A big part of the problem is what might be called "optimization silos" that still exist in the online world among content optimization, behavioral targeting and creative optimization.
Content optimization has made it possible for marketers to recommend personalized content on-site. Behavioral targeting has made it possible to identify the right audiences, and creative optimization has made it possible to create dynamic ads. Yet the data streams necessary to make these innovations work seamlessly in a scalable campaign have been disconnected.
Is there a way out of this cul de sac? A number of emerging data optimization players are betting there is. One of them, Aggregate Knowledge, is attempting to smash these optimization silos through a super-computing infrastructure that is able to ingest and leverage thousands of new data points per second, reach over 70 million users, and cover over 1.6 million pages, processing 112 trillion possible combinations per second.
With this infrastructure, the optimization platform is able to analyze each ad impression in real time and decide within a split second what content or products to show inside a site widget on an advertiser site or within a dynamic Flash creative anywhere on the Internet, Pascal Bensoussan, Aggregate Knowledge's vice president of products & marketing, explains.
"Collecting and storing data is one thing," Bensoussan says. "Actually being able to put massive amounts of data into action in real time to keep up with the pulse of the market is much harder, and that's where most advertising targeting is still stuck."
In Aggregate Knowledge's platform, personalization algorithms aggregate site behavior and weigh each anonymous user's actions, with the goal of bringing together the optimal content, products, messages, and visual elements to engage the user and drive key campaign metrics like clicks and conversions.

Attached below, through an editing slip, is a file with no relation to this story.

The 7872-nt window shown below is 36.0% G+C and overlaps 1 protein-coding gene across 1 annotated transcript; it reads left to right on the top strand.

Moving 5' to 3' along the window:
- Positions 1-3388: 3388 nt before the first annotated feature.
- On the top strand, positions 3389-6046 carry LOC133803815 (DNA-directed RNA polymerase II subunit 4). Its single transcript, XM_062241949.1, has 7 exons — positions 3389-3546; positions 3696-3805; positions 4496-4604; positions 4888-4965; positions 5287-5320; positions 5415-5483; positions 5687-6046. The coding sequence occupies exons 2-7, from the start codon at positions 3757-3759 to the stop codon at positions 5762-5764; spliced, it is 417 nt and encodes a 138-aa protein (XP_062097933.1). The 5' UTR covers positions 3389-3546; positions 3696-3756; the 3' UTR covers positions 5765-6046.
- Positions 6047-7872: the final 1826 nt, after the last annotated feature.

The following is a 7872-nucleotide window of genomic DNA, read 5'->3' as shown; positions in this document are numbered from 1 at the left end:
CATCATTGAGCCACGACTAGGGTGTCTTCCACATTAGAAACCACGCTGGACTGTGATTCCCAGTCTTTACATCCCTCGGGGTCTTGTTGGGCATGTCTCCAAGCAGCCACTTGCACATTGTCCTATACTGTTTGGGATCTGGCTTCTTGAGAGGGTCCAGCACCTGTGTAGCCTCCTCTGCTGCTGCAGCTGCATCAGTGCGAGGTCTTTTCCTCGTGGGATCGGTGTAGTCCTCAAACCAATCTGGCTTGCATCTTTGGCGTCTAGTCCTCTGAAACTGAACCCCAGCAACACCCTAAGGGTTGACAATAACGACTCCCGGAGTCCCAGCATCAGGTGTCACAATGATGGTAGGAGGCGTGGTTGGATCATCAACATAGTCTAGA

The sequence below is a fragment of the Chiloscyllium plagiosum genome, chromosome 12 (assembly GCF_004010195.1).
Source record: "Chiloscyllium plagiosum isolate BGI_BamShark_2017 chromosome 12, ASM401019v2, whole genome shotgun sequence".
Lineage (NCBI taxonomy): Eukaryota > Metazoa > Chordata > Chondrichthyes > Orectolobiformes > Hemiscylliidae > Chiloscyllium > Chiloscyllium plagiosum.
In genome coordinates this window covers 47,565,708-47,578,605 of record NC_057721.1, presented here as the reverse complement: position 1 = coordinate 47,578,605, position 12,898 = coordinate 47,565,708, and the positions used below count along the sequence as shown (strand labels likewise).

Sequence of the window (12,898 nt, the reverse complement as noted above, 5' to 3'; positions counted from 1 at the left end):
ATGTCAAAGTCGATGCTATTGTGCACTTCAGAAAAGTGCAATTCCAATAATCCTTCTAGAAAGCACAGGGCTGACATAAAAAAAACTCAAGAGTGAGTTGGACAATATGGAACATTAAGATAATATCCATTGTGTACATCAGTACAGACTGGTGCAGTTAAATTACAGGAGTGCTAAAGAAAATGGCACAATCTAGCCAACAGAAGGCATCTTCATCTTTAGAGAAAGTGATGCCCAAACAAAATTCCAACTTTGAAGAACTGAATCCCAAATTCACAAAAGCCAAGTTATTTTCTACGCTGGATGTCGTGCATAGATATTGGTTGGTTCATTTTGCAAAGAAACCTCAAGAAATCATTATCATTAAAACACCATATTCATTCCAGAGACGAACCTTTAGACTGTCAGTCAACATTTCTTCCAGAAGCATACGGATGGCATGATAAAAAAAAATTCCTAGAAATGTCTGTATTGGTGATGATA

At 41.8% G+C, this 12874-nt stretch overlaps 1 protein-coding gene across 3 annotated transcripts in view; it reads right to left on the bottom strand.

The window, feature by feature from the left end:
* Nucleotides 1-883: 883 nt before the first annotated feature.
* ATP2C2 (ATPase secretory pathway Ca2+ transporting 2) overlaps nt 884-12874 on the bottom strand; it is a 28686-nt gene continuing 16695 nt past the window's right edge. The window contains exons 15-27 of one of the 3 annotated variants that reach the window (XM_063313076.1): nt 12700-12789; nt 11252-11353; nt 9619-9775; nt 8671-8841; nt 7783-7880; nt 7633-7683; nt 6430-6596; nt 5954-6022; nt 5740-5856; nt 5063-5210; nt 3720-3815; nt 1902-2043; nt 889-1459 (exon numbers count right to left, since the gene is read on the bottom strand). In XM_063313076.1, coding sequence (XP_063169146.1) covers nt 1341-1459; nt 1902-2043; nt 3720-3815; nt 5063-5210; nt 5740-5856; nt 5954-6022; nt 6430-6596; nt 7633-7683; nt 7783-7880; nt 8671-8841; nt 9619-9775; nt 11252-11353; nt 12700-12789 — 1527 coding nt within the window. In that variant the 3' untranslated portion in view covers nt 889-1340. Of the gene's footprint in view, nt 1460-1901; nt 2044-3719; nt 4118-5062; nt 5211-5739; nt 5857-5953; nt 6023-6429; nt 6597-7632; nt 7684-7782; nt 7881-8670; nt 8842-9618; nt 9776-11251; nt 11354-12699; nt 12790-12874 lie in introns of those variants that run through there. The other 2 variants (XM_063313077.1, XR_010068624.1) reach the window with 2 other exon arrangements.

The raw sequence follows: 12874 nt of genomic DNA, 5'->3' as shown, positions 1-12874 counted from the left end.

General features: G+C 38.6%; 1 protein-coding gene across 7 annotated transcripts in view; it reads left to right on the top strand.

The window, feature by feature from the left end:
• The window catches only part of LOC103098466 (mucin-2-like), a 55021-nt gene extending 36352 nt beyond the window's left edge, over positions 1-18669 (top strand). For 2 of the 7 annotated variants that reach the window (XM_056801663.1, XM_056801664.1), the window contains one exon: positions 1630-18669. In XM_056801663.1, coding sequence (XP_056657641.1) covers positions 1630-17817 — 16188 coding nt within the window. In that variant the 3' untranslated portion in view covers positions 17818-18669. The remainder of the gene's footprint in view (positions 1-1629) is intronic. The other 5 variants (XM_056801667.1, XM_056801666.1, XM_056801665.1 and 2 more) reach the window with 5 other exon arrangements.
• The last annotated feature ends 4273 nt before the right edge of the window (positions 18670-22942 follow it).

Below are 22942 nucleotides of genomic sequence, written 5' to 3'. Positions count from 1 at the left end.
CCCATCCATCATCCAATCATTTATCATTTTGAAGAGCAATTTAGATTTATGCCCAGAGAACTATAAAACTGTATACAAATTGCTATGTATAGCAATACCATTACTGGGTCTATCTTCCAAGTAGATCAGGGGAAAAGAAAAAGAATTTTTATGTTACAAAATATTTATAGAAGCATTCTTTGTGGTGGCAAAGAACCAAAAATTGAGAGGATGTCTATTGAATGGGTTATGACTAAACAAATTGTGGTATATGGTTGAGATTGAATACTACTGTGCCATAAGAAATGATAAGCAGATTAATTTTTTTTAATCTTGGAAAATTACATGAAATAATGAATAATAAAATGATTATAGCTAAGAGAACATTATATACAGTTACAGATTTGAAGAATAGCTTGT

The personalization technology is designed in particular to work with advertisers that have a lot of traffic, large product catalogs with changing prices and availability like those of retailers and CPG companies, and a complex portfolios of offers and packages like telco and travel companies. Aggregate Knowledge is also experimenting with B2B campaigns where the advertiser has defined more than 200 ways to engage with their prospective customers (e.g., watch a video, download a white paper, or subscribe to a newsletter).
As an example of the type of impact this kind of personalized creative can have, Bensoussan cites a campaign shoe manufacturer Skechers ran to retarget past visitors, from window shoppers (people who visited the site, but did not add products to their cart) to cart abandoners and purchasers with a dynamic personalized creative and product recommendations best suited to their interests and intents. AK's personalized creative generated $7.39 in sales revenue for every $1 spent on media, compared to only $1.52 in sales revenue for every dollar spent on media with a static creative.
"We measured the lift in performance between personalized creative and a static creative designed by the advertiser," Bensoussan says, "and saw the best lift in click-conversion from window shoppers (2.9x), suggesting that personalized creative is critical to guide those visitors toward a purchase. We saw the best lift in ROAS from cart abandoners (5.4x) in line with expectations that timely and relevant offers generate the highest response from consumers with high purchase intent. We also saw the best lift in click-through rate from purchasers (3.7x), indicating that a combination of brand recognition and relevance plays an important role in bringing back past purchasers."
The next optimization silo that needs to be cleared, Bensoussan believes, is providing the agency side with visibility into where, when, how, and how often targeted ads actually reach their target successfully.
"Today agencies buy billions of impressions," he says, "most of which come to them with no information regarding the user or the context. As a result, in a typical campaign, 20% at most of the impressions come from the desired audience within the frequency cap. Another 20% might be targeted to the right people but falls outside of the frequency cap. Then upwards of 25% are non-US users and 35% are off-target completely."
The premise behind Aggregate Knowledge's argument is that to the extent that agencies gain greater visibility and control over placements and campaign targeting, they'll also begin to minimize the great hidden costs of waste that plague the average campaign.
Will this alter the current economic calculus driving the devaluation of display inventory, and subtly undermining the premium proposition of much behavioral targeting or retargeting initiatives? It's obviously way too soon to tell, but this seems like a promising and important direction.